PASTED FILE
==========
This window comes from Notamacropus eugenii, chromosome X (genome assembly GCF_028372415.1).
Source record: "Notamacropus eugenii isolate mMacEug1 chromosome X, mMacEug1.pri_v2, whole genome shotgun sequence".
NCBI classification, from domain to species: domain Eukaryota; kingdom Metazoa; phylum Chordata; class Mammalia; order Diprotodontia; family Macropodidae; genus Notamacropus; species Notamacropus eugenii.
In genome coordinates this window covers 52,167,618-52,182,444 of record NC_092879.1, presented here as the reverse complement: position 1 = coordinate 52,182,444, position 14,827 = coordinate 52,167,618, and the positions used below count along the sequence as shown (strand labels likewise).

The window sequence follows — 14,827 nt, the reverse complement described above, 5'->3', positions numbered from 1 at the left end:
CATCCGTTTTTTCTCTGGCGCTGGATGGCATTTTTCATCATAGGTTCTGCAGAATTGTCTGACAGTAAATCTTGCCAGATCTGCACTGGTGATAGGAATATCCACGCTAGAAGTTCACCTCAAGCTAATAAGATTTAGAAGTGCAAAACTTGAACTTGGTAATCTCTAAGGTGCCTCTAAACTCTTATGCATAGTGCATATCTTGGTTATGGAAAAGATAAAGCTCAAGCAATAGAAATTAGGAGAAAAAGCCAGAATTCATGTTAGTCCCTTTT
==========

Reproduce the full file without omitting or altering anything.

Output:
This window comes from Notamacropus eugenii, chromosome X (genome assembly GCF_028372415.1).
Source record: "Notamacropus eugenii isolate mMacEug1 chromosome X, mMacEug1.pri_v2, whole genome shotgun sequence".
NCBI classification, from domain to species: domain Eukaryota; kingdom Metazoa; phylum Chordata; class Mammalia; order Diprotodontia; family Macropodidae; genus Notamacropus; species Notamacropus eugenii.
In genome coordinates this window covers 52,167,618-52,182,444 of record NC_092879.1, presented here as the reverse complement: position 1 = coordinate 52,182,444, position 14,827 = coordinate 52,167,618, and the positions used below count along the sequence as shown (strand labels likewise).

The window sequence follows — 14,827 nt, the reverse complement described above, 5'->3', positions numbered from 1 at the left end:
CATCCGTTTTTTCTCTGGCGCTGGATGGCATTTTTCATCATAGGTTCTGCAGAATTGTCTGACAGTAAATCTTGCCAGATCTGCACTGGTGATAGGAATATCCACGCTAGAAGTTCACCTCAAGCTAATAAGATTTAGAAGTGCAAAACTTGAACTTGGTAATCTCTAAGGTGCCTCTAAACTCTTATGCATAGTGCATATCTTGGTTATGGAAAAGATAAAGCTCAAGCAATAGAAATTAGGAGAAAAAGCCAGAATTCATGTTAGTCCCTTTT